Great-tailed Grackles are very similar to Boat-tailed Grackles, but the two species overlap only along the western Gulf Coast. Where the two species overlap, Boat-tailed Grackles have dark eyes and Great-tailed Grackles have pale yellow eyes. Habitat is also helpful: Great-tailed Grackles are much more likely to be seen away from coasts, and they are now found across much of the inland West. Common Grackles are smaller with slimmer bills and shorter tails than Boat-tailed Grackles. Young Common Grackles are brownish, like female Boat-tailed Grackles, but tend to be more uniformly dark brown, without the female Boat-tailed’s subtle face pattern. Fish Crows are heavier and have larger bodies, thicker bills, and much shorter tails than Boat-tailed Grackles.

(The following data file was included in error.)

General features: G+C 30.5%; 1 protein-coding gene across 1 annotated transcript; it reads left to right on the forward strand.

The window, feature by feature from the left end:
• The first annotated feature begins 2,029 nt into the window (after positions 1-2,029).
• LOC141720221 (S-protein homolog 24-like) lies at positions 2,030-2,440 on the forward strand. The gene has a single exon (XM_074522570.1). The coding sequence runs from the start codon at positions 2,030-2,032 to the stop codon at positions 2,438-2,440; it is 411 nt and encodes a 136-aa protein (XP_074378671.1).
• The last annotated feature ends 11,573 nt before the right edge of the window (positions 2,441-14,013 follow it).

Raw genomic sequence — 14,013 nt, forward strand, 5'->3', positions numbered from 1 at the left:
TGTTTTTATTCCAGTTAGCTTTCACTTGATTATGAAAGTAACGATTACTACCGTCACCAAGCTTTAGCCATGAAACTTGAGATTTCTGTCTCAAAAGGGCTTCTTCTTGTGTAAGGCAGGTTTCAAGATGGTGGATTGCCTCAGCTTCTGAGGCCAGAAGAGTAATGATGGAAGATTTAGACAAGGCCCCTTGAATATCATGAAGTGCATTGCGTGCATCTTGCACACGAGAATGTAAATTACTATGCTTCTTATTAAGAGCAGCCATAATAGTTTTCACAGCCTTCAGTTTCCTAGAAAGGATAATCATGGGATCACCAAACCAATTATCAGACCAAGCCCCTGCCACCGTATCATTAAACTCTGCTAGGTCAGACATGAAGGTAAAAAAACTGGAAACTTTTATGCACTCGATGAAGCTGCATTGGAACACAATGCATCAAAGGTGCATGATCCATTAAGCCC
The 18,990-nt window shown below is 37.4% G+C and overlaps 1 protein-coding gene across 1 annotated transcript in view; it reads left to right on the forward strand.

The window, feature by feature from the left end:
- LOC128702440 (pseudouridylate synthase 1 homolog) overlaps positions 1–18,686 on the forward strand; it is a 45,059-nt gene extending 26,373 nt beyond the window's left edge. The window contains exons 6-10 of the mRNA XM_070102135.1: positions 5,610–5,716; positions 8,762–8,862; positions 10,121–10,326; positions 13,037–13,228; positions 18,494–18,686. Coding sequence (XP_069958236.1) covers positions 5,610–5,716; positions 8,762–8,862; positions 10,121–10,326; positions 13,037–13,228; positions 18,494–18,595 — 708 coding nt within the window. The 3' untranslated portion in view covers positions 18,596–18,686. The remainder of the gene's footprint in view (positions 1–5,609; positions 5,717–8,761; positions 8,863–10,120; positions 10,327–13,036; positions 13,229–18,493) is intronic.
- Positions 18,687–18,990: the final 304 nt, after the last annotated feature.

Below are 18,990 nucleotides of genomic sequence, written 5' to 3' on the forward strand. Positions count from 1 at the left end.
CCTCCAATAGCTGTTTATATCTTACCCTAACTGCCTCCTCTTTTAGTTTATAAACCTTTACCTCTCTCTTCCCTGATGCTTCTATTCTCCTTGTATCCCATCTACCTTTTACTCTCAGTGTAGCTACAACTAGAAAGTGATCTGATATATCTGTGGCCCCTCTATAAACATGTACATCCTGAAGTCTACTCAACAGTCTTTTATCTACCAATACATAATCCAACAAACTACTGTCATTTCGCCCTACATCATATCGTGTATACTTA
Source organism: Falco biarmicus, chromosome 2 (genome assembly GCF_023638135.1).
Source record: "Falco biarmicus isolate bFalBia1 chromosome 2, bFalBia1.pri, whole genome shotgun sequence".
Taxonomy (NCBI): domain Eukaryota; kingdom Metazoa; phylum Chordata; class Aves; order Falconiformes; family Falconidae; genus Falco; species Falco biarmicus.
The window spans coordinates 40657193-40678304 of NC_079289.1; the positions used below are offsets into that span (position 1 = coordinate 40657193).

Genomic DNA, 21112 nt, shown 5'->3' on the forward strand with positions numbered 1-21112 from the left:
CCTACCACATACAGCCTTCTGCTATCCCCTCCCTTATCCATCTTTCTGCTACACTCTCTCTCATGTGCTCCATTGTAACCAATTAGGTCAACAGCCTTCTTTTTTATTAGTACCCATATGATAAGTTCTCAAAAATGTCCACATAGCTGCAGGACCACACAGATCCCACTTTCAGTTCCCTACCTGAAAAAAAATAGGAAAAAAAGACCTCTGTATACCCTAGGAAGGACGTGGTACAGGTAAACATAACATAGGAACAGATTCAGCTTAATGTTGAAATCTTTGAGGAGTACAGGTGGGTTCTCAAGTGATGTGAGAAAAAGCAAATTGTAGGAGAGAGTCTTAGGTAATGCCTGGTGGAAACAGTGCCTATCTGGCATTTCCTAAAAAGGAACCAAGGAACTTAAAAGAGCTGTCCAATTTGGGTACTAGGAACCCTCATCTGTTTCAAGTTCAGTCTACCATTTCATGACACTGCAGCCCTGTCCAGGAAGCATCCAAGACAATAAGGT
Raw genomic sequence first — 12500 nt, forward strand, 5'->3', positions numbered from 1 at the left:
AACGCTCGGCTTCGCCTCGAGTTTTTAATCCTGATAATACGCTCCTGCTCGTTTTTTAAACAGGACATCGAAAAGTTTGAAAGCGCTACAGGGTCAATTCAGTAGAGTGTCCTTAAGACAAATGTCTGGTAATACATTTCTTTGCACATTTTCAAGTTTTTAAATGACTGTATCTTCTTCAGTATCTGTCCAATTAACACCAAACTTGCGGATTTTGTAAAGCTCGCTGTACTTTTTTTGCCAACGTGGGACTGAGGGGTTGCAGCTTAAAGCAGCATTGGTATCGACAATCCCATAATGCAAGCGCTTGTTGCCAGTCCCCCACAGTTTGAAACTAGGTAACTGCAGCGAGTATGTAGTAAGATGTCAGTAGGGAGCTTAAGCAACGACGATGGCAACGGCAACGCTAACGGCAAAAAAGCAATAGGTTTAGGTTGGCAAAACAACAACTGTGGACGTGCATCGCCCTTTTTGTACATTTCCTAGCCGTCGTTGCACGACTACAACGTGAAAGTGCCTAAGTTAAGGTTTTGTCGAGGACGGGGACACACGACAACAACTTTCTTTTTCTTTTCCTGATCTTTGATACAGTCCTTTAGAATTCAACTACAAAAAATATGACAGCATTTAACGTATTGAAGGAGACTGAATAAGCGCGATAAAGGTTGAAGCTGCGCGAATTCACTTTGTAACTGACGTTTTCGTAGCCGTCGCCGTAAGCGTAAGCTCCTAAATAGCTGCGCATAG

Along the western Gulf Coast, Boat-tailed Grackles have dull, brownish eyes. Along the Atlantic Coast and the Gulf Coast west to Mississippi, Boat-tailed Grackles have bright yellow eyes.
Boat-tailed Grackles eat sunflower seeds, sorghum, millet, corn, and other bird seeds from feeders, particularly platform feeders.
Find This Bird
To see Boat-tailed Grackles, head to the southeastern or Gulf Coast and look for long-tailed black birds around marsh edges, boat launches, and parks. They often walk around boldly on long legs with their tails cocked up, searching for food. It is also common to see Boat-tailed Grackles perched on roadside utility wires. If you still can’t find one, head to a fast food restaurant in a beach town and scout around for discarded French fries—you’re almost sure to find grackles there.